Taxi bribe attempt to highlight the lavish lifestyle of Melrose Credit Union CEO Alan Kaufman while drivers suffered
Prosecutors say Kaufman received gifts like rent-free housing and lavish dinners from Georgiton, the former president of a major taxi fleet manager in Queens. In return, Kaufman personally approved more than $ 80 million in low-cost loans, the government says, and made Melrose pay $ 2 million for $ 50,000 worth of naming rights to an Astoria ballroom that it owns from is located Georgiton.
Kaufman was also accused of soliciting and pocketing kickbacks from CBS Radio, the Jets, and Madison Square Garden in exchange for Melrose buying more ads.
Georgiton pleaded guilty. But Kaufman is fighting prosecutors, and his trial is expected to take at least two weeks.
Kaufman did not want to comment on this article, nor did his lawyer Nelson Boxer. The US Attorney’s Office in Manhattan did not respond.
Kaufman’s defense lawyers say he’s wrongly taking the overthrow for a decimated industry.
Prosecutors might not be throwing the book at Kaufman if it hadn’t been for terrible stories, like the one about Melrose client Kenny Chow killing himself after using his home as collateral for more than $ 600,000 in loans would have.
The CEO treated the credit union run by his father and grandfather as if it were his. But followers say he has already been punished for it. They say Melrose’s failure didn’t cost depositors a penny, even though it cost the federal government about $ 700 million.
Boxer’s job is to convince the jury that his client cannot be compared to the banker Lionel Barrymore in. portrayed It is a wonderful life rather, the guy who helped the people portrayed by Tony Danza and Christopher Lloyd on the classic sitcom taxi.
It won’t be an easy sale.
The records show that Kaufman was a careless banker. According to the government, Taxi Medallion loans made up more than 70% of Melrose’s portfolio – a ridiculous level of focus. However, as we learned after the financial crisis, wrongly running a financial institution is not necessarily a crime.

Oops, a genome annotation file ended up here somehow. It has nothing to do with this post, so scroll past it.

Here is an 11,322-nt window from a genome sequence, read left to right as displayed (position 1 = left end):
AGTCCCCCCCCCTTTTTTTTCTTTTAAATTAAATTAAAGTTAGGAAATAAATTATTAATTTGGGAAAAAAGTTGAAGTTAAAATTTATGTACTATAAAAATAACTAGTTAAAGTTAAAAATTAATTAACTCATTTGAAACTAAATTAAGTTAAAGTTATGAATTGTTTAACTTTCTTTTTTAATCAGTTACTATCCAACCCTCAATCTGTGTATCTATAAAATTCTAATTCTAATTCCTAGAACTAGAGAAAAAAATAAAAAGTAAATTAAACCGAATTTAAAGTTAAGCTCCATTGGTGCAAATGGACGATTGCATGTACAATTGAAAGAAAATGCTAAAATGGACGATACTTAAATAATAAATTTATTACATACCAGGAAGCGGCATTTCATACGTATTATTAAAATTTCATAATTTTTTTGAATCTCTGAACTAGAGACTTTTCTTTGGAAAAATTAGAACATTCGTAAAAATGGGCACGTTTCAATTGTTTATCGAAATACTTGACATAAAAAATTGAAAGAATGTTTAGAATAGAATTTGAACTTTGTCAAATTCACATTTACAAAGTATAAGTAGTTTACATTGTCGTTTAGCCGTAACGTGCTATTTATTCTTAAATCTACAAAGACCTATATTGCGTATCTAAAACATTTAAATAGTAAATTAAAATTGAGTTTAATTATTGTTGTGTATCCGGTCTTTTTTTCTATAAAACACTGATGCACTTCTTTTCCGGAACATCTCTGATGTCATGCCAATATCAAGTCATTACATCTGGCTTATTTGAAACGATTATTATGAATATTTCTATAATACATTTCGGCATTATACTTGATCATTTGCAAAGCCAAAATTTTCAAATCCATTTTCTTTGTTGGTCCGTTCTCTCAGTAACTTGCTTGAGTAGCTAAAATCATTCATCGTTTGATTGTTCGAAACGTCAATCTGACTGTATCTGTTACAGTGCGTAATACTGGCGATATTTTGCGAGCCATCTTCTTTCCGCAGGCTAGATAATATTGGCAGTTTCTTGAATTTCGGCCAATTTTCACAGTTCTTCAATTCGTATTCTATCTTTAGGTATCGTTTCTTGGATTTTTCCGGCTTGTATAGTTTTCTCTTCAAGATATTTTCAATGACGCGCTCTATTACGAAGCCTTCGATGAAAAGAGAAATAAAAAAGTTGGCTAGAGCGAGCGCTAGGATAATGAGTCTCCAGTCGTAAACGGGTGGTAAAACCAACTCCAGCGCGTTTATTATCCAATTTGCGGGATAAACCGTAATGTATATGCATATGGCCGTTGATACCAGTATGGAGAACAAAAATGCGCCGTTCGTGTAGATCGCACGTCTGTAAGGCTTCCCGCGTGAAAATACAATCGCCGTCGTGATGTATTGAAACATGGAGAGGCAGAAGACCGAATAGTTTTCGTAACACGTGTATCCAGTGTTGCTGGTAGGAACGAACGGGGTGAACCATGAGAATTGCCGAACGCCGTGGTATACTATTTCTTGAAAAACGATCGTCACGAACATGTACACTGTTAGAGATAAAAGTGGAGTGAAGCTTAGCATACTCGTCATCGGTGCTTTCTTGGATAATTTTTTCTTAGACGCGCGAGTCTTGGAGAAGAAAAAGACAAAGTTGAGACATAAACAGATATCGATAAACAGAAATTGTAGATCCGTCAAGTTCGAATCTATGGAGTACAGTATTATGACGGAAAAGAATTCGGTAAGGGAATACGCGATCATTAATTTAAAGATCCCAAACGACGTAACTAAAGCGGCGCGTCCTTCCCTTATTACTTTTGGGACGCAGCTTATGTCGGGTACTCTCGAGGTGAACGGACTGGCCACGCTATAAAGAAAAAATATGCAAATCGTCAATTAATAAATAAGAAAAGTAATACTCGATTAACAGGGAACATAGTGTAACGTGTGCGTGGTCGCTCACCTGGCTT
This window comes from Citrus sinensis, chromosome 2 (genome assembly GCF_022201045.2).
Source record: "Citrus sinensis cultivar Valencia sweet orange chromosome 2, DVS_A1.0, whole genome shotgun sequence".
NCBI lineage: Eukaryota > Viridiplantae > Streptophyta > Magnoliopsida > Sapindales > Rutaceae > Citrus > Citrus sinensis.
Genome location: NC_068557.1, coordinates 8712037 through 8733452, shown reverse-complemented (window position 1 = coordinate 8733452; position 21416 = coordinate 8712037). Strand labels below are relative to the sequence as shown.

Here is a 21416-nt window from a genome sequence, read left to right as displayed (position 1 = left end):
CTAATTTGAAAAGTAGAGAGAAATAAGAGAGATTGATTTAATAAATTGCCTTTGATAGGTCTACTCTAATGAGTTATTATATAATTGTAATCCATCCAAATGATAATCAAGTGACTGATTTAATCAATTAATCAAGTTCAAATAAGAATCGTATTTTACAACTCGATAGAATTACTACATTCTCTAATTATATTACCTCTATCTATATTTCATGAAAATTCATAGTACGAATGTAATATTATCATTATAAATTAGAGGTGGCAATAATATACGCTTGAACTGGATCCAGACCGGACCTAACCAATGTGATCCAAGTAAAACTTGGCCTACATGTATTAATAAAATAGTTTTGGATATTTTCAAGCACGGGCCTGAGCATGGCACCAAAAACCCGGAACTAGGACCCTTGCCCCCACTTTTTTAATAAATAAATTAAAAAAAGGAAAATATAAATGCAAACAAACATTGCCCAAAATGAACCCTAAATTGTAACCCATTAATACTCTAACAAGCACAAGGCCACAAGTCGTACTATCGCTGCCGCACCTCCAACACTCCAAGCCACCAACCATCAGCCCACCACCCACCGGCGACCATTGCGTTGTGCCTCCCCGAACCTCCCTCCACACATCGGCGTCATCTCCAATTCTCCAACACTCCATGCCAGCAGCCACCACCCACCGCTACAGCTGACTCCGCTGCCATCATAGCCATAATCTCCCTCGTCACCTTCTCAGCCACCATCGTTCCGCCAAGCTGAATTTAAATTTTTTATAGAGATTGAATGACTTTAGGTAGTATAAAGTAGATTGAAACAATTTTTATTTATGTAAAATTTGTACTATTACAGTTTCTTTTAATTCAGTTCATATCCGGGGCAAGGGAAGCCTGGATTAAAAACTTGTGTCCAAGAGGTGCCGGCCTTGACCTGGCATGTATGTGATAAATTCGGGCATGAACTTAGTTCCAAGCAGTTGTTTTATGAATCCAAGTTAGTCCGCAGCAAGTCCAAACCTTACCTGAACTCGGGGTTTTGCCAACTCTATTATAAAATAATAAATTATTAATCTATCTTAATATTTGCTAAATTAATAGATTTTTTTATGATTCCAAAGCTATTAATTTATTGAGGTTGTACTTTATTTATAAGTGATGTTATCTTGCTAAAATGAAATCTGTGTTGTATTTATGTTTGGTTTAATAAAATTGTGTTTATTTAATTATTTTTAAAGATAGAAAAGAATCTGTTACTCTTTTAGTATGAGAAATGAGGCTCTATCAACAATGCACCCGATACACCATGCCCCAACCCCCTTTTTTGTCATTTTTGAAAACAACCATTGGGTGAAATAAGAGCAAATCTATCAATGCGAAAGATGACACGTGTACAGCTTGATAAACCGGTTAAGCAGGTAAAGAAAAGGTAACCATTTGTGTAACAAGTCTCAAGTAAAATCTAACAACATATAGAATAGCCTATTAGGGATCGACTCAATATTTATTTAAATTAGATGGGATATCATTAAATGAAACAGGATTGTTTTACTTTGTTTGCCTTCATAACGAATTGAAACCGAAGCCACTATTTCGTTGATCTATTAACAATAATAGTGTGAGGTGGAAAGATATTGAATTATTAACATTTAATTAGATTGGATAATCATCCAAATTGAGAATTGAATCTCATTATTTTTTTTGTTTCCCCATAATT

Looting one is another matter, however, and the 20,000 members of Melrose – many of them immigrants who work hard hours – didn’t know they were subsidizing the CEO’s lifestyle.
When Melrose sank under a load of bad and defaulted loans, Kaufman attempted to rake in a $ 8 million deferred compensation package before leaving in 2016, 1998. The board was never told that the credit union Kaufman and his family were responsible for the Renting limousines is paid for personal use, the government said.
Kaufman’s side counters that the loans to Georgiton were not on favorable terms. And while the CEO was not billed for rent to live in a Jericho, LI home owned by Georgiton, Kaufman paid certain taxes and fees related to the property. (The government said Kaufman forged Georgiton’s name on the checks.)
Georgiton is not expected to testify in the process, and he has not agreed to cooperate with the government as part of his plea deal. When convicted, he apologized for his actions, but US District Court Judge Lewis Kaplan refused to.
“That wasn’t a mistake,” said Kaplan. “That wasn’t a misjudgment. This was a longstanding behavior that was essentially corrupt. “
The prosecutors wanted two years in the slammer for Georgiton. However, Kaplan sentenced him to three years probation for not wanting to jail a 63-year-old man while Covid-19 was raging.
“It’s a difficult balance to find,” the judge admitted.
That was two months ago. The coronavirus is currently less prevalent and vaccines are available. When convicted in court, Kaufman wonders if the pandemic is still bad enough to keep him from being locked up.
That’s a goddamn thought to have on your mind.